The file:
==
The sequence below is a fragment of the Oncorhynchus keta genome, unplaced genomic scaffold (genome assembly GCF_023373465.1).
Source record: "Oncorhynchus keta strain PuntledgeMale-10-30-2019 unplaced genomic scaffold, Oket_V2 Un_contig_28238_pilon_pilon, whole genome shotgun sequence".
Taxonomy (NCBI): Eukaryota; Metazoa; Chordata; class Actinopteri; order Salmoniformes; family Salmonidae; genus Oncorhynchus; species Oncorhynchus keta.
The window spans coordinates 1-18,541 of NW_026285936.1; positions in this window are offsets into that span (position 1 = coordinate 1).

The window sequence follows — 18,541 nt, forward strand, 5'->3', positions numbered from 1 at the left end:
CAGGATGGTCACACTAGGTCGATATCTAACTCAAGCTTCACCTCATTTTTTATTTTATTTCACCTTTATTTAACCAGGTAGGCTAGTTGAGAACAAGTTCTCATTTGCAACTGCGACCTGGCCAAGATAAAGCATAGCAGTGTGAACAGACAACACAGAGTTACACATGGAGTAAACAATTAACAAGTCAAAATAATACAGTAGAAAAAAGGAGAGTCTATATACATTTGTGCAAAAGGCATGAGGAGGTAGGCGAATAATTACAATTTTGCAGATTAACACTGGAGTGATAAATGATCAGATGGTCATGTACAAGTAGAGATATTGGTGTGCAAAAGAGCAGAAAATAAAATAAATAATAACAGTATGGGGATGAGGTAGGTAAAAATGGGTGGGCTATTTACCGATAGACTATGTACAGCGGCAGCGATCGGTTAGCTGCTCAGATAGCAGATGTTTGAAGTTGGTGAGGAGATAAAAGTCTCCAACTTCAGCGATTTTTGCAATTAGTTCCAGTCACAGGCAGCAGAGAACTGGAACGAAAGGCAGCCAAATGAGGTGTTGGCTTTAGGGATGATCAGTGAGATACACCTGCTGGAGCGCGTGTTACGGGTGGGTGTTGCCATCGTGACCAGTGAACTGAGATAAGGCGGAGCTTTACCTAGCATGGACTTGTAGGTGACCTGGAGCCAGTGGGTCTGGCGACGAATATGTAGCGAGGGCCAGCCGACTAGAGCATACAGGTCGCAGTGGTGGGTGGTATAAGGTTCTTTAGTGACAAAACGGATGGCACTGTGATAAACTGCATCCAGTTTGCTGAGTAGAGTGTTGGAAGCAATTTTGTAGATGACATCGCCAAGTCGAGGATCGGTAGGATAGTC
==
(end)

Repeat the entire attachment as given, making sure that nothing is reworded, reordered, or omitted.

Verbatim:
The sequence below is a fragment of the Oncorhynchus keta genome, unplaced genomic scaffold (genome assembly GCF_023373465.1).
Source record: "Oncorhynchus keta strain PuntledgeMale-10-30-2019 unplaced genomic scaffold, Oket_V2 Un_contig_28238_pilon_pilon, whole genome shotgun sequence".
Taxonomy (NCBI): Eukaryota; Metazoa; Chordata; class Actinopteri; order Salmoniformes; family Salmonidae; genus Oncorhynchus; species Oncorhynchus keta.
The window spans coordinates 1-18,541 of NW_026285936.1; positions in this window are offsets into that span (position 1 = coordinate 1).

The window sequence follows — 18,541 nt, forward strand, 5'->3', positions numbered from 1 at the left end:
CAGGATGGTCACACTAGGTCGATATCTAACTCAAGCTTCACCTCATTTTTTATTTTATTTCACCTTTATTTAACCAGGTAGGCTAGTTGAGAACAAGTTCTCATTTGCAACTGCGACCTGGCCAAGATAAAGCATAGCAGTGTGAACAGACAACACAGAGTTACACATGGAGTAAACAATTAACAAGTCAAAATAATACAGTAGAAAAAAGGAGAGTCTATATACATTTGTGCAAAAGGCATGAGGAGGTAGGCGAATAATTACAATTTTGCAGATTAACACTGGAGTGATAAATGATCAGATGGTCATGTACAAGTAGAGATATTGGTGTGCAAAAGAGCAGAAAATAAAATAAATAATAACAGTATGGGGATGAGGTAGGTAAAAATGGGTGGGCTATTTACCGATAGACTATGTACAGCGGCAGCGATCGGTTAGCTGCTCAGATAGCAGATGTTTGAAGTTGGTGAGGAGATAAAAGTCTCCAACTTCAGCGATTTTTGCAATTAGTTCCAGTCACAGGCAGCAGAGAACTGGAACGAAAGGCAGCCAAATGAGGTGTTGGCTTTAGGGATGATCAGTGAGATACACCTGCTGGAGCGCGTGTTACGGGTGGGTGTTGCCATCGTGACCAGTGAACTGAGATAAGGCGGAGCTTTACCTAGCATGGACTTGTAGGTGACCTGGAGCCAGTGGGTCTGGCGACGAATATGTAGCGAGGGCCAGCCGACTAGAGCATACAGGTCGCAGTGGTGGGTGGTATAAGGTTCTTTAGTGACAAAACGGATGGCACTGTGATAAACTGCATCCAGTTTGCTGAGTAGAGTGTTGGAAGCAATTTTGTAGATGACATCGCCAAGTCGAGGATCGGTAGGATAGTC